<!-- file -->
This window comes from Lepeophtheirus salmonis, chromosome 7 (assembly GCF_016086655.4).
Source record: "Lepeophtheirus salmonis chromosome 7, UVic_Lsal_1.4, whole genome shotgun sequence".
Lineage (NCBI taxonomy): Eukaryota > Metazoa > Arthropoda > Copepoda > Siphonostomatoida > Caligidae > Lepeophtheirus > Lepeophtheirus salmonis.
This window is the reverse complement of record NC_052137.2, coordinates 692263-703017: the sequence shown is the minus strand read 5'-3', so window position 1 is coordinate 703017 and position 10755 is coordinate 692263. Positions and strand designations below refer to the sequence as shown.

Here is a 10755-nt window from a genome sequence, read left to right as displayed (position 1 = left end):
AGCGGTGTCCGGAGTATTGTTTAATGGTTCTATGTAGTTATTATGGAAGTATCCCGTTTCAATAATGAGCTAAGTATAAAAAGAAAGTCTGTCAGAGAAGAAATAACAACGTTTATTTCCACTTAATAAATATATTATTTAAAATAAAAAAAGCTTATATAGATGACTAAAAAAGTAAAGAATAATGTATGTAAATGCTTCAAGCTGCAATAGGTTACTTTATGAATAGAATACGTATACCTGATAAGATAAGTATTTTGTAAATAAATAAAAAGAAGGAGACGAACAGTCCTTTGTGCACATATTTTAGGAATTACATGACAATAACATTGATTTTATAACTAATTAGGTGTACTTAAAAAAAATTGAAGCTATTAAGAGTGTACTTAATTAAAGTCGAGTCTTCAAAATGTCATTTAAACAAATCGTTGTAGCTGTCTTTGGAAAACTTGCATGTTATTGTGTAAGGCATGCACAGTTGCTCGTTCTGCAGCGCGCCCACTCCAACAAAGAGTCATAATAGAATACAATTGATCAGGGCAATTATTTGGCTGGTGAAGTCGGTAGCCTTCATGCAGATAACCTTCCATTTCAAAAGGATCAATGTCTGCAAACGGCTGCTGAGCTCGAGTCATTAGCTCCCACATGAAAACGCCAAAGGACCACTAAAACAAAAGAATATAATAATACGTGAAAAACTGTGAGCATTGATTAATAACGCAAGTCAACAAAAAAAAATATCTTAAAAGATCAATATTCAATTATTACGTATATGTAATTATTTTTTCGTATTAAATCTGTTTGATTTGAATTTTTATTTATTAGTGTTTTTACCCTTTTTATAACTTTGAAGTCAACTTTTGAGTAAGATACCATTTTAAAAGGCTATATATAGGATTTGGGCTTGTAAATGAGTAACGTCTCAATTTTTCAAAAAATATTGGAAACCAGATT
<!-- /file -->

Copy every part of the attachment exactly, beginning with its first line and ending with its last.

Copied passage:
This window comes from Lepeophtheirus salmonis, chromosome 7 (assembly GCF_016086655.4).
Source record: "Lepeophtheirus salmonis chromosome 7, UVic_Lsal_1.4, whole genome shotgun sequence".
Lineage (NCBI taxonomy): Eukaryota > Metazoa > Arthropoda > Copepoda > Siphonostomatoida > Caligidae > Lepeophtheirus > Lepeophtheirus salmonis.
This window is the reverse complement of record NC_052137.2, coordinates 692263-703017: the sequence shown is the minus strand read 5'-3', so window position 1 is coordinate 703017 and position 10755 is coordinate 692263. Positions and strand designations below refer to the sequence as shown.

Here is a 10755-nt window from a genome sequence, read left to right as displayed (position 1 = left end):
AGCGGTGTCCGGAGTATTGTTTAATGGTTCTATGTAGTTATTATGGAAGTATCCCGTTTCAATAATGAGCTAAGTATAAAAAGAAAGTCTGTCAGAGAAGAAATAACAACGTTTATTTCCACTTAATAAATATATTATTTAAAATAAAAAAAGCTTATATAGATGACTAAAAAAGTAAAGAATAATGTATGTAAATGCTTCAAGCTGCAATAGGTTACTTTATGAATAGAATACGTATACCTGATAAGATAAGTATTTTGTAAATAAATAAAAAGAAGGAGACGAACAGTCCTTTGTGCACATATTTTAGGAATTACATGACAATAACATTGATTTTATAACTAATTAGGTGTACTTAAAAAAAATTGAAGCTATTAAGAGTGTACTTAATTAAAGTCGAGTCTTCAAAATGTCATTTAAACAAATCGTTGTAGCTGTCTTTGGAAAACTTGCATGTTATTGTGTAAGGCATGCACAGTTGCTCGTTCTGCAGCGCGCCCACTCCAACAAAGAGTCATAATAGAATACAATTGATCAGGGCAATTATTTGGCTGGTGAAGTCGGTAGCCTTCATGCAGATAACCTTCCATTTCAAAAGGATCAATGTCTGCAAACGGCTGCTGAGCTCGAGTCATTAGCTCCCACATGAAAACGCCAAAGGACCACTAAAACAAAAGAATATAATAATACGTGAAAAACTGTGAGCATTGATTAATAACGCAAGTCAACAAAAAAAAATATCTTAAAAGATCAATATTCAATTATTACGTATATGTAATTATTTTTTCGTATTAAATCTGTTTGATTTGAATTTTTATTTATTAGTGTTTTTACCCTTTTTATAACTTTGAAGTCAACTTTTGAGTAAGATACCATTTTAAAAGGCTATATATAGGATTTGGGCTTGTAAATGAGTAACGTCTCAATTTTTCAAAAAATATTGGAAACCAGATT